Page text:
This is a very powerful and at times harrowing story about a Polish immigrant and his rough times in London. Used to violence at home, he finds himself stranded in an equally violent surrounding in the drug and crime underground scene of London. Looking for his friend Jan, whose example he followed, he finds that said friend is involved in the prostitution business.
Le Pard portrays the ‘dog eats dog’ society of that layer of society very well, showing the helplessless and denial as well as the brutality and heartlessless. I particularly was fascinated by the mind set of Jerzy as he makes choices that often don’t pay off.
This is a gripping and very haunting tale, told in a beautifully simple prose with good pace and clever plotting. A very accomplished novel with much food for thought. Given the current political climate in the UK and Europe, many passages about cultural clashes and immigration rang all too true.
The book left a big impression on me, staying with me for days after I had finished it.
Here is the official blurb:
Jerzy Komaza is adept at turning a blind eye. He has allowed his father’s beatings of his sister, Maria, to continue for years. Yet one hot summer day he finally snaps, and it is Maria who sends him away from their home in Białystok in rural Poland, fearing the consequences if he stays. Desperate and unsure, Jerzy heads for London where his old friend Jan has promised him work.
At first he is completely disorientated. Worse, there’s no sign of Jan. Feeling lost and adrift in the strange city, Jerzy overhears a young woman’s cries. Memories of his sister stir him into action and he intervenes.
The woman is Suzie Thomas, a drug addict dependent on local thug Paul Rogers for her supplies and for whom she turns tricks. Rogers also runs gangs of workmen around the city, and Jan works for him. Gradually Jerzy is dragged into Suzie’s world, a violent dog-eat-dog existence of the underclass living next to but separate from London’s affluent citizens.
Jan has his own problems with Rogers, and when his cousin Ola Nowak is slashed with a knife while trying to sort out Jan’s debt, he is bent on revenge. Jerzy is torn between stopping his friend and, because of his own growing hatred of Rogers’ casual violence towards Suzie, helping him.
Suzie’s family are hunting for her. Her grandparents hear she has moved to London and seek her out. In doing so they too find themselves pulled into Rogers’ orbit. As the heat builds and the rain pours down, various forces begin to drag these desperate individuals together into a violent confrontation. And into this mix comes Lech Komoza, Jerzy’s half-brother intent on his own violent retribution.
This story contains elements of revenge, love, the clash of classes and cultures, the isolation of large cities and the single-minded determination to survive. Set against a backdrop of one of the most affluent cities in the Western world, it is a modern parable about the lure of redemption and how hope can be corrupted by despair.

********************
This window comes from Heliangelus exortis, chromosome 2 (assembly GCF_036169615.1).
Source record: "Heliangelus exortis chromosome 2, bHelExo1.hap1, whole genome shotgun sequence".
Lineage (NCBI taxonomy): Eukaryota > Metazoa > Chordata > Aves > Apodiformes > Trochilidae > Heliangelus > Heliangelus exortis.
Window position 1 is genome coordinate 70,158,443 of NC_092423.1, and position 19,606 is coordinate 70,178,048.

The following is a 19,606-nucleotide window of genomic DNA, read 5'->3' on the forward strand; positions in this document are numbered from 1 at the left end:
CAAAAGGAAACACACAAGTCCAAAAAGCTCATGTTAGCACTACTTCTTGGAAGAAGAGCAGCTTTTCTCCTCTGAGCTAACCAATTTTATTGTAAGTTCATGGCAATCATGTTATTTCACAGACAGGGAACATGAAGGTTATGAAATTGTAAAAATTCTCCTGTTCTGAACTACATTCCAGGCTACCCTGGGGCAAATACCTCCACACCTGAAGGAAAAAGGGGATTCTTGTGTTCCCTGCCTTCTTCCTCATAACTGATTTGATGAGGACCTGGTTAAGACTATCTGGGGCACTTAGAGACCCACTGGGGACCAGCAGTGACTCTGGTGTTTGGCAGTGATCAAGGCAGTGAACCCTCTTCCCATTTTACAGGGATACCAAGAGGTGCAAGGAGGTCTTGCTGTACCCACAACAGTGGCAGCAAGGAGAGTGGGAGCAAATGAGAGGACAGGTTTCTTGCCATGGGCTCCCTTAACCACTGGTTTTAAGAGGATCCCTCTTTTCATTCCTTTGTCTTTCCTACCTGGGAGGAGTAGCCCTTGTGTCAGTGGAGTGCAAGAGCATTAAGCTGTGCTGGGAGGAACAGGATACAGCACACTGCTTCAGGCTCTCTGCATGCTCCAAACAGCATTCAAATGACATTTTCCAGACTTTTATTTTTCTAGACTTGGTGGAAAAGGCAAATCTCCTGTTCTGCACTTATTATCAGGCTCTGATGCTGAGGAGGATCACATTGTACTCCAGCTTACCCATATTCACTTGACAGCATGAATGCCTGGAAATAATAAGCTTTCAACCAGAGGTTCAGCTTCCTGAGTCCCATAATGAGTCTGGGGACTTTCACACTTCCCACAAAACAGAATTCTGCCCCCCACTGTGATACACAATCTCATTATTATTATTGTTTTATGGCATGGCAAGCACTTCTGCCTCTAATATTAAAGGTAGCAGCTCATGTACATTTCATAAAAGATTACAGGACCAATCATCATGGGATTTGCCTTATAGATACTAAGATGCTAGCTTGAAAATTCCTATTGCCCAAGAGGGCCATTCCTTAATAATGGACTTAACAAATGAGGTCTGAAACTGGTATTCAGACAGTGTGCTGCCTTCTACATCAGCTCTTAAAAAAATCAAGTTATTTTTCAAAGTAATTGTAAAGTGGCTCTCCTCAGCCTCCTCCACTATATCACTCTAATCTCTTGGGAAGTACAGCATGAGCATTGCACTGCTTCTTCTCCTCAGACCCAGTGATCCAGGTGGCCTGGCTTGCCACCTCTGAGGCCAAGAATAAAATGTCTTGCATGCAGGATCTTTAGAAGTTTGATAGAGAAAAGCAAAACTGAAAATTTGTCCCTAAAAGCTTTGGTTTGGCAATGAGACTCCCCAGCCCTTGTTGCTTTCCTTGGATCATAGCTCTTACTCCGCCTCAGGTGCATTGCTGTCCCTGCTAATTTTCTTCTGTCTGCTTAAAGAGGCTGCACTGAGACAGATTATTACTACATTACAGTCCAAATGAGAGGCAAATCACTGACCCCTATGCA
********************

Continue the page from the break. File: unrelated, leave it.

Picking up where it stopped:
Buy all of Geoff Le Pard’s books: http://www.amazon.com/Geoff-Le-Pard/e/B00OSI7XA0
About Geoff Le Pard
Geoff Le Pard (not Geoffrey, except to his mother) was born in 1956 and is a lawyer who saw the light. He started writing (creatively) in 2006 following a summer school course. Being a course junkie he had spells at Birkbeck College, twice at Arvon and most recently at Sheffield Hallam where he achieved an MA in Creative Writing.
And what did he learn?
That they are great fun, you meet wonderful people but the best lessons come from the unexpected places. He has a line of books waiting to be published but it has taken until now to find the courage to go live.
He blogs at http://geofflepard.com/ on anything and everything. His aim is for each novel to be in a different style and genre. Most people have been nice about his writing (though when his brother’s dog peed on the manuscript he was editing, he did wonder) but he knows the skill is in seeking and accepting criticism. His career in the law has helped prepare him.
Connect with Geoff
Also by Geoff Le Pard.
“My Father and Other Liars” is a thoughtful book full of twists and complex characters.
The way author Geoff Le Pard develops characters to be both flawed and evocative is becoming a hallmark of his writing. The suspense in the book rises from a multitude tensions at the heart of which is political intrigue in regards of the use of stem cells in research. One of the thought-provoking aspects of the story is the crossroads between theology and science. It’s handled in such a way as to be believable and not offensive (unless one has a highly sensitive nature in regards to religion used as a medium in fiction).
The author even shares (at the end of the book) how he developed his fictional theology. Another tension arises from the idea of adult orphans and those who have absentee-fathers or poor relationships. It’s a theme that crosses global borders just as the book itself is set in England, America and Nicaragua. The pace is steady and picks up so that it is hard to deny the next chapter.
This is the second published novel by Geoff Le Pard and while it is different from his first,“Dead Flies and Sherry Trifle,” his voice comes through as a writer and someone I will continue to follow as a reader.